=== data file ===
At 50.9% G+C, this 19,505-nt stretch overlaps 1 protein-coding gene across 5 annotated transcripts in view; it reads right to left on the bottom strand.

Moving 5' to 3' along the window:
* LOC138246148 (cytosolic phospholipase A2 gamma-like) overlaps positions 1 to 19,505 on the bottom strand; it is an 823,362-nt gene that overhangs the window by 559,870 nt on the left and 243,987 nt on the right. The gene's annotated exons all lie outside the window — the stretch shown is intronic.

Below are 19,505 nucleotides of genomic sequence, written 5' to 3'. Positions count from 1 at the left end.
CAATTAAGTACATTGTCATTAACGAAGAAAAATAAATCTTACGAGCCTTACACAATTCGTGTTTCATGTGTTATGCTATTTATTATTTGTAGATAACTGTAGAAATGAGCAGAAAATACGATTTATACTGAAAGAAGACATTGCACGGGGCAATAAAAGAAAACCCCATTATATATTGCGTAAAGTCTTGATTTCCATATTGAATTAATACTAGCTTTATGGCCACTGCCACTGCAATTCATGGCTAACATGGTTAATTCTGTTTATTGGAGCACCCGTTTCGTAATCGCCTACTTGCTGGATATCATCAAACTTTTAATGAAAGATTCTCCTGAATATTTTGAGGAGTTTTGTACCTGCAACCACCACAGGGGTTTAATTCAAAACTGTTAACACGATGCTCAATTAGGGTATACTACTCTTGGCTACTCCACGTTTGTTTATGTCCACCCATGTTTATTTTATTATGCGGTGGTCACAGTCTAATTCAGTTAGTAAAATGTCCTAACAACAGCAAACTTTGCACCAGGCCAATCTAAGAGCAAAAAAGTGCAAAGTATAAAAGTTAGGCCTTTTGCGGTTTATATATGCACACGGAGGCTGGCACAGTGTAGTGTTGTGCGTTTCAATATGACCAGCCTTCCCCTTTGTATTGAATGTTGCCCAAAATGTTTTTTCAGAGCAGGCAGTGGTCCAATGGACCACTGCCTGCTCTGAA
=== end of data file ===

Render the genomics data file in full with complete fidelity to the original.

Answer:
At 50.9% G+C, this 19,505-nt stretch overlaps 1 protein-coding gene across 5 annotated transcripts in view; it reads right to left on the bottom strand.

Moving 5' to 3' along the window:
* LOC138246148 (cytosolic phospholipase A2 gamma-like) overlaps positions 1 to 19,505 on the bottom strand; it is an 823,362-nt gene that overhangs the window by 559,870 nt on the left and 243,987 nt on the right. The gene's annotated exons all lie outside the window — the stretch shown is intronic.

Below are 19,505 nucleotides of genomic sequence, written 5' to 3'. Positions count from 1 at the left end.
CAATTAAGTACATTGTCATTAACGAAGAAAAATAAATCTTACGAGCCTTACACAATTCGTGTTTCATGTGTTATGCTATTTATTATTTGTAGATAACTGTAGAAATGAGCAGAAAATACGATTTATACTGAAAGAAGACATTGCACGGGGCAATAAAAGAAAACCCCATTATATATTGCGTAAAGTCTTGATTTCCATATTGAATTAATACTAGCTTTATGGCCACTGCCACTGCAATTCATGGCTAACATGGTTAATTCTGTTTATTGGAGCACCCGTTTCGTAATCGCCTACTTGCTGGATATCATCAAACTTTTAATGAAAGATTCTCCTGAATATTTTGAGGAGTTTTGTACCTGCAACCACCACAGGGGTTTAATTCAAAACTGTTAACACGATGCTCAATTAGGGTATACTACTCTTGGCTACTCCACGTTTGTTTATGTCCACCCATGTTTATTTTATTATGCGGTGGTCACAGTCTAATTCAGTTAGTAAAATGTCCTAACAACAGCAAACTTTGCACCAGGCCAATCTAAGAGCAAAAAAGTGCAAAGTATAAAAGTTAGGCCTTTTGCGGTTTATATATGCACACGGAGGCTGGCACAGTGTAGTGTTGTGCGTTTCAATATGACCAGCCTTCCCCTTTGTATTGAATGTTGCCCAAAATGTTTTTTCAGAGCAGGCAGTGGTCCAATGGACCACTGCCTGCTCTGAA